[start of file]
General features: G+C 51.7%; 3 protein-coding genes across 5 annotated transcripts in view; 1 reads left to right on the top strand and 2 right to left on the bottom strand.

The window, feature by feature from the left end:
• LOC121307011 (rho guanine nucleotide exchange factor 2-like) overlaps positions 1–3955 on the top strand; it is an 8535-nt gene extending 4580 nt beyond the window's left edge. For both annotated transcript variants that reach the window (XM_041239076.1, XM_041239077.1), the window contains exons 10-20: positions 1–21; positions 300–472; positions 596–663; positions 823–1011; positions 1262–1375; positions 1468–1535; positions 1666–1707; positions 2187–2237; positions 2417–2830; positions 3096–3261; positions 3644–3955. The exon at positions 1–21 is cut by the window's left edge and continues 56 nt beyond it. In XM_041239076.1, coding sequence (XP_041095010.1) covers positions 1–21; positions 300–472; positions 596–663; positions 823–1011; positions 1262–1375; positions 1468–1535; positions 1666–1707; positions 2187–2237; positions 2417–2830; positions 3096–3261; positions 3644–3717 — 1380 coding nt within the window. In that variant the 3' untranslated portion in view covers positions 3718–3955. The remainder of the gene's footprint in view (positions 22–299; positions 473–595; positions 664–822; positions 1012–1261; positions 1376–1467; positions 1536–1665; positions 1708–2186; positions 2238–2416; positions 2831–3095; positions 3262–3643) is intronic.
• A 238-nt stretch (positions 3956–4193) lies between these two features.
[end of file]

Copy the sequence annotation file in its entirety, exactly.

General features: G+C 51.7%; 3 protein-coding genes across 5 annotated transcripts in view; 1 reads left to right on the top strand and 2 right to left on the bottom strand.

The window, feature by feature from the left end:
• LOC121307011 (rho guanine nucleotide exchange factor 2-like) overlaps positions 1–3955 on the top strand; it is an 8535-nt gene extending 4580 nt beyond the window's left edge. For both annotated transcript variants that reach the window (XM_041239076.1, XM_041239077.1), the window contains exons 10-20: positions 1–21; positions 300–472; positions 596–663; positions 823–1011; positions 1262–1375; positions 1468–1535; positions 1666–1707; positions 2187–2237; positions 2417–2830; positions 3096–3261; positions 3644–3955. The exon at positions 1–21 is cut by the window's left edge and continues 56 nt beyond it. In XM_041239076.1, coding sequence (XP_041095010.1) covers positions 1–21; positions 300–472; positions 596–663; positions 823–1011; positions 1262–1375; positions 1468–1535; positions 1666–1707; positions 2187–2237; positions 2417–2830; positions 3096–3261; positions 3644–3717 — 1380 coding nt within the window. In that variant the 3' untranslated portion in view covers positions 3718–3955. The remainder of the gene's footprint in view (positions 22–299; positions 473–595; positions 664–822; positions 1012–1261; positions 1376–1467; positions 1536–1665; positions 1708–2186; positions 2238–2416; positions 2831–3095; positions 3262–3643) is intronic.
• A 238-nt stretch (positions 3956–4193) lies between these two features.